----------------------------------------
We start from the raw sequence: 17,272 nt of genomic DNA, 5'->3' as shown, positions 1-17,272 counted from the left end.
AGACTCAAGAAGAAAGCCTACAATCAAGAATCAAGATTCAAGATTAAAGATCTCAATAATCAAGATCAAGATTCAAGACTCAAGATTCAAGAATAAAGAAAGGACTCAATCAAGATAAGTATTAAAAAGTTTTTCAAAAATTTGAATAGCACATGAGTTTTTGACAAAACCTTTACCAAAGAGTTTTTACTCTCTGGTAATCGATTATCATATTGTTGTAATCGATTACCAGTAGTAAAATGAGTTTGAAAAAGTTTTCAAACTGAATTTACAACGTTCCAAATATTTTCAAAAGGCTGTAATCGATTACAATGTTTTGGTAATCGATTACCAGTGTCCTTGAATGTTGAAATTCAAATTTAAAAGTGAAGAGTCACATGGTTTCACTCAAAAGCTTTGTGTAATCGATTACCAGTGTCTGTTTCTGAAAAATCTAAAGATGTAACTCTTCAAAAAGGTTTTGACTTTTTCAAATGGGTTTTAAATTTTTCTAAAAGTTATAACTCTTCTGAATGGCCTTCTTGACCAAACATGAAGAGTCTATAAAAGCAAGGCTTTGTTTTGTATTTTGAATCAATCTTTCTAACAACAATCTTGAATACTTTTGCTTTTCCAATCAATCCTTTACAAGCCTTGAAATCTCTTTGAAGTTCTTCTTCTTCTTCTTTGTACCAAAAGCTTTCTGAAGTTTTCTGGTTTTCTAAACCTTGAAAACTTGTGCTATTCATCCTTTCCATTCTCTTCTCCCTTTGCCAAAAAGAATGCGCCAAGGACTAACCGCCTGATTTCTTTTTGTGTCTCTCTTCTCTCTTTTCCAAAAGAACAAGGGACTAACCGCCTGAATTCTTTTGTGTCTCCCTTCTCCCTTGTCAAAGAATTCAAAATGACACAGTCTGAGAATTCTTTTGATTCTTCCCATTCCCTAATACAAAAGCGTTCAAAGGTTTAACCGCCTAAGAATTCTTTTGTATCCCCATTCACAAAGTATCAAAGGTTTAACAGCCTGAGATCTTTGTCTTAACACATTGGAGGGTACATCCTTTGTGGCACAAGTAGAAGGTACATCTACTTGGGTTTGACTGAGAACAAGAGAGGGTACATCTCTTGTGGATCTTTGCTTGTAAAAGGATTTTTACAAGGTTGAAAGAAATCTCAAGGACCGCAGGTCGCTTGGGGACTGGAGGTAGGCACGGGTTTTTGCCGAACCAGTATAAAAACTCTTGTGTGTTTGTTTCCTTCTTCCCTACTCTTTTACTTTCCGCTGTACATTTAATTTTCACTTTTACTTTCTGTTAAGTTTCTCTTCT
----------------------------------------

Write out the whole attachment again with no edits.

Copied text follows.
We start from the raw sequence: 17,272 nt of genomic DNA, 5'->3' as shown, positions 1-17,272 counted from the left end.
AGACTCAAGAAGAAAGCCTACAATCAAGAATCAAGATTCAAGATTAAAGATCTCAATAATCAAGATCAAGATTCAAGACTCAAGATTCAAGAATAAAGAAAGGACTCAATCAAGATAAGTATTAAAAAGTTTTTCAAAAATTTGAATAGCACATGAGTTTTTGACAAAACCTTTACCAAAGAGTTTTTACTCTCTGGTAATCGATTATCATATTGTTGTAATCGATTACCAGTAGTAAAATGAGTTTGAAAAAGTTTTCAAACTGAATTTACAACGTTCCAAATATTTTCAAAAGGCTGTAATCGATTACAATGTTTTGGTAATCGATTACCAGTGTCCTTGAATGTTGAAATTCAAATTTAAAAGTGAAGAGTCACATGGTTTCACTCAAAAGCTTTGTGTAATCGATTACCAGTGTCTGTTTCTGAAAAATCTAAAGATGTAACTCTTCAAAAAGGTTTTGACTTTTTCAAATGGGTTTTAAATTTTTCTAAAAGTTATAACTCTTCTGAATGGCCTTCTTGACCAAACATGAAGAGTCTATAAAAGCAAGGCTTTGTTTTGTATTTTGAATCAATCTTTCTAACAACAATCTTGAATACTTTTGCTTTTCCAATCAATCCTTTACAAGCCTTGAAATCTCTTTGAAGTTCTTCTTCTTCTTCTTTGTACCAAAAGCTTTCTGAAGTTTTCTGGTTTTCTAAACCTTGAAAACTTGTGCTATTCATCCTTTCCATTCTCTTCTCCCTTTGCCAAAAAGAATGCGCCAAGGACTAACCGCCTGATTTCTTTTTGTGTCTCTCTTCTCTCTTTTCCAAAAGAACAAGGGACTAACCGCCTGAATTCTTTTGTGTCTCCCTTCTCCCTTGTCAAAGAATTCAAAATGACACAGTCTGAGAATTCTTTTGATTCTTCCCATTCCCTAATACAAAAGCGTTCAAAGGTTTAACCGCCTAAGAATTCTTTTGTATCCCCATTCACAAAGTATCAAAGGTTTAACAGCCTGAGATCTTTGTCTTAACACATTGGAGGGTACATCCTTTGTGGCACAAGTAGAAGGTACATCTACTTGGGTTTGACTGAGAACAAGAGAGGGTACATCTCTTGTGGATCTTTGCTTGTAAAAGGATTTTTACAAGGTTGAAAGAAATCTCAAGGACCGCAGGTCGCTTGGGGACTGGAGGTAGGCACGGGTTTTTGCCGAACCAGTATAAAAACTCTTGTGTGTTTGTTTCCTTCTTCCCTACTCTTTTACTTTCCGCTGTACATTTAATTTTCACTTTTACTTTCTGTTAAGTTTCTCTTCT